"A Journey into Time Immemorial" provides many educational tools that coincide with the learning objectives for students in grades 6 through 10 sciences.
Students can learn about a variety of flora while developing respect for the earth's ecosystem. The examination of the human use of forest resources will allow students to learn more about the plants and animals that the Aboriginal people have relied on throughout history.
Students will demonstrate knowledge of Aboriginal innovations, such as learning about the various types of housing and techniques used for plant food gathering. While students develop an awareness of traditional Aboriginal technology, they will begin to recognize the cultural continuity in present day First Nations practices. Cultural continuity is evident through practices such as bark stripping , fish processing , and the traditional knowledge of the ecosystem passed down through generations.
Students will further develop a knowledge base of flora, helping to increase their respect for the earth's ecosystem and the interconnectedness of all living things. Examination of human use of natural resources will aid in outlining the importance of resource stewardship . Students will show respect for Aboriginal knowledge of the ecosystem and their use of natural resources, with an emphasis on sustainability.
Students will research Aboriginal innovations such as the canoe and woodworking tools, created from natural resources and used in traditional contexts. The understanding of historical Aboriginal technology is an educational objective. In addition, students should recognize present-day adaptations to historical practice, indicating cultural continuity. This is evident in fishing and woodworking techniques (such as canoe construction or the production of art ).
At this educational level, the theme of respect is prevalent throughout examined curricula. Students will develop an awareness and respect for Aboriginal knowledge of the environment through an understanding of traditional practices. Students will recognize the emphasis placed on sustainability and environmental stewardship by First Nations people. Through examination of traditional resource management practices, such as seasonal berry collection and processing and cedar harvesting, students will recognize that traditional First Nations culture has not disappeared into history, but is alive and flourishing.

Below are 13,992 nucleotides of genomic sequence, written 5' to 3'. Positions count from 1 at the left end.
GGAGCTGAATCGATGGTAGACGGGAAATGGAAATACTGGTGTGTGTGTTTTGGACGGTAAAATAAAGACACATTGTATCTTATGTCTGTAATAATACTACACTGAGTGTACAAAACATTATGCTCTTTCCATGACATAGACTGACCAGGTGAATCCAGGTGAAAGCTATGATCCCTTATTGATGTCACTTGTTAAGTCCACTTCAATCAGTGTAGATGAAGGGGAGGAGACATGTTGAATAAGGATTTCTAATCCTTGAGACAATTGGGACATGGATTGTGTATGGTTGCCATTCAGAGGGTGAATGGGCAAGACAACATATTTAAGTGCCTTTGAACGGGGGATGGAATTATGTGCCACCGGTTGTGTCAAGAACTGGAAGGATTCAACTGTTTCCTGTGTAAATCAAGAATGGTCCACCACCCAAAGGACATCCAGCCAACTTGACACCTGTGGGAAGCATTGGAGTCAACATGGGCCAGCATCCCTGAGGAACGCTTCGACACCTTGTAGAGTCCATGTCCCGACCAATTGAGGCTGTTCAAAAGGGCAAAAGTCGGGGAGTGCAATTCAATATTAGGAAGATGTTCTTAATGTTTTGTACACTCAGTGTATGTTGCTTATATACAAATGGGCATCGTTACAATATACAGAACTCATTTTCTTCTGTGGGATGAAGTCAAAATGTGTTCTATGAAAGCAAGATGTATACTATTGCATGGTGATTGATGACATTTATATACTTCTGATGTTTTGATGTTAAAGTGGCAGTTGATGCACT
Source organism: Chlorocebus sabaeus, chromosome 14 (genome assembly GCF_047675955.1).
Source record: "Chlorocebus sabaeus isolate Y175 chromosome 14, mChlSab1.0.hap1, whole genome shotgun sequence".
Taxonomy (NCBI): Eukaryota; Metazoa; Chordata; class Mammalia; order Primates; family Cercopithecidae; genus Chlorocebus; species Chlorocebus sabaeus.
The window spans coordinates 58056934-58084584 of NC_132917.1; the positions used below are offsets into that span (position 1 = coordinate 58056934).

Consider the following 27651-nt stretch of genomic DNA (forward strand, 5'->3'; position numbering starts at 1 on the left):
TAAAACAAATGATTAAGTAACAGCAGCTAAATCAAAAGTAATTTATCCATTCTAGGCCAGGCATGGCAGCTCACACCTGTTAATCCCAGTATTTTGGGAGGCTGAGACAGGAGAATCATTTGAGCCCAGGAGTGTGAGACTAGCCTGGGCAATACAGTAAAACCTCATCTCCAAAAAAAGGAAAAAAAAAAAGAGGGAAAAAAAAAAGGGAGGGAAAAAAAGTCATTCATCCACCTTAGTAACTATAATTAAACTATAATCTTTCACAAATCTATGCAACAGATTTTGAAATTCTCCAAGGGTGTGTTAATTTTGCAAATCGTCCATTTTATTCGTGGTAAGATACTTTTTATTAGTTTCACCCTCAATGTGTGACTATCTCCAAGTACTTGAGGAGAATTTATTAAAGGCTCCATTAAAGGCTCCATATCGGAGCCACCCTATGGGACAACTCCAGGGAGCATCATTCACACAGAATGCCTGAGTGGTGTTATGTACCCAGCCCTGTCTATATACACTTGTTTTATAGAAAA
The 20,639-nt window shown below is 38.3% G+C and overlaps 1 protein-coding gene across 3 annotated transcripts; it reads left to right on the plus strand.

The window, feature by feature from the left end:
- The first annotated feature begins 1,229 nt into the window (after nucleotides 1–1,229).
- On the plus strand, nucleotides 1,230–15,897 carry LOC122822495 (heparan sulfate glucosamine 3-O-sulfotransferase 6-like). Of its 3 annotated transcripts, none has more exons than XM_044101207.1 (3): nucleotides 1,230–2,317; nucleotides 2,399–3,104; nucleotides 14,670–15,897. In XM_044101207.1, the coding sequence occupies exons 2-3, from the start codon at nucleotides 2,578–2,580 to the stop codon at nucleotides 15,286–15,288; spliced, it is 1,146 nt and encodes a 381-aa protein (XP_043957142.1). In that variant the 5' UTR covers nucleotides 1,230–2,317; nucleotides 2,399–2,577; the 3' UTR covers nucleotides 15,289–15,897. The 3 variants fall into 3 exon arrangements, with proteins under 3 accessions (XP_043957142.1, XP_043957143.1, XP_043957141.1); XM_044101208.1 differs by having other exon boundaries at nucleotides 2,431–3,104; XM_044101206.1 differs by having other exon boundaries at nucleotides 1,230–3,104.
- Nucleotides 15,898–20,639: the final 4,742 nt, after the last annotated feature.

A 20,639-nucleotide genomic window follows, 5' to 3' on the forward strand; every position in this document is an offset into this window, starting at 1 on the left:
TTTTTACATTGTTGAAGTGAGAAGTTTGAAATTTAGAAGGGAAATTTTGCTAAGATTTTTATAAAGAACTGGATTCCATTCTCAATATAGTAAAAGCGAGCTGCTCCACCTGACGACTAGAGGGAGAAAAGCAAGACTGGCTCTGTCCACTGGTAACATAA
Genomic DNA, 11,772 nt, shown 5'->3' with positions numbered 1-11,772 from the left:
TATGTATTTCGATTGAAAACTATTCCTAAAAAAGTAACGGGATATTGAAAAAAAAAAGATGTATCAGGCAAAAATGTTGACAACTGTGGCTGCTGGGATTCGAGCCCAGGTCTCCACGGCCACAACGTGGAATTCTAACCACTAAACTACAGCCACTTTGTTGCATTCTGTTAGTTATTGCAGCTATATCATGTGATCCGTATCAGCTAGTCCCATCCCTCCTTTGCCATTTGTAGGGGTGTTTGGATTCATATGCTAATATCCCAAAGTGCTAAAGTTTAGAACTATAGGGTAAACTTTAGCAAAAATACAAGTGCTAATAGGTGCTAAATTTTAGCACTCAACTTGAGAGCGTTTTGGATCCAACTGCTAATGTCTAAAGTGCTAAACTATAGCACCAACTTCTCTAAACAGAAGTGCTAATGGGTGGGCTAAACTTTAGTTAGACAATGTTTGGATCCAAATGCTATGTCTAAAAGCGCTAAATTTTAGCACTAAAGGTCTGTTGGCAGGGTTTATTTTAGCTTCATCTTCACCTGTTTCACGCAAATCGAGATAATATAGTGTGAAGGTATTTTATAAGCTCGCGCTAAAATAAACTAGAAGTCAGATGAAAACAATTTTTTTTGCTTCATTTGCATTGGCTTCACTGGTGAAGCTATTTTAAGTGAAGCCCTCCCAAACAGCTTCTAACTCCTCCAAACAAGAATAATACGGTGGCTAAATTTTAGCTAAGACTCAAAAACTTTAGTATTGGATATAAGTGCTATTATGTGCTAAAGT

Traditional Aboriginal innovations, such as pithouses and the loom , are focal points for grade 8 Science. Housing and tools were created from natural resources in order to meet specific needs, reflecting great skill in resource management. Students are encouraged to expand their knowledge base of cedar and other trees and plants, with an emphasis on identifying the significant flora and fauna. The interconnectedness of all living things is a concept forefront in all science learning modules.
Students are encouraged to identify interactions between the various parts of a system. Students will understand that the earth is a living organism and the ecosystem is comprised of interconnected, interdependent parts. Students will learn the importance of Aboriginal resource stewardship , while gaining an understanding of species diversity and of the ways humans have found to adapt to their environment. For example, the various ecosystems of the Pacific Northwest provided the Sto:lo people with the opportunity to utilize and manage a wide variety of fruit and vegetable resources, and to perform land management to encourage the growth of preferred resources. Students will gain some understanding of how innovations such as canoes and woodworking tools were created from natural resources and used in traditional contexts.
Stewardship and the fine balance between meeting human needs and sustaining the environment remains a focal point at this grade level. Demonstrating respect toward Aboriginal knowledge of the ecosystem is paramount. Students will understand how plant management and land management activities are carefully planned. They will recognize native innovations (technology and medicines derived from natural resources) and learn how environmental knowledge has been conveyed through traditional stories . In doing so, students will apply language skills through naming important plants in the traditional native language , Halq'emeylem.
Students will compare and contrast various techniques used to educate individuals about the earth. Aboriginal teaching through traditional stories relates to this learning objective. Narratives are one of the many methods used to educate people about the earth. Narratives serve to relay vital information to future generations. An awareness of how knowledge is transmitted will enable students to develop a respect for the Aboriginal knowledge of ecosystems. Much of the environmental knowledge applied by First Nations people is ancient. Traditional stories underscore the importance of the environment stewardship while utilizing natural resources. First Nations communities learned valuable skills from their elders including tools and technology , relationships with the natural world and a better understanding of the relationships with their community.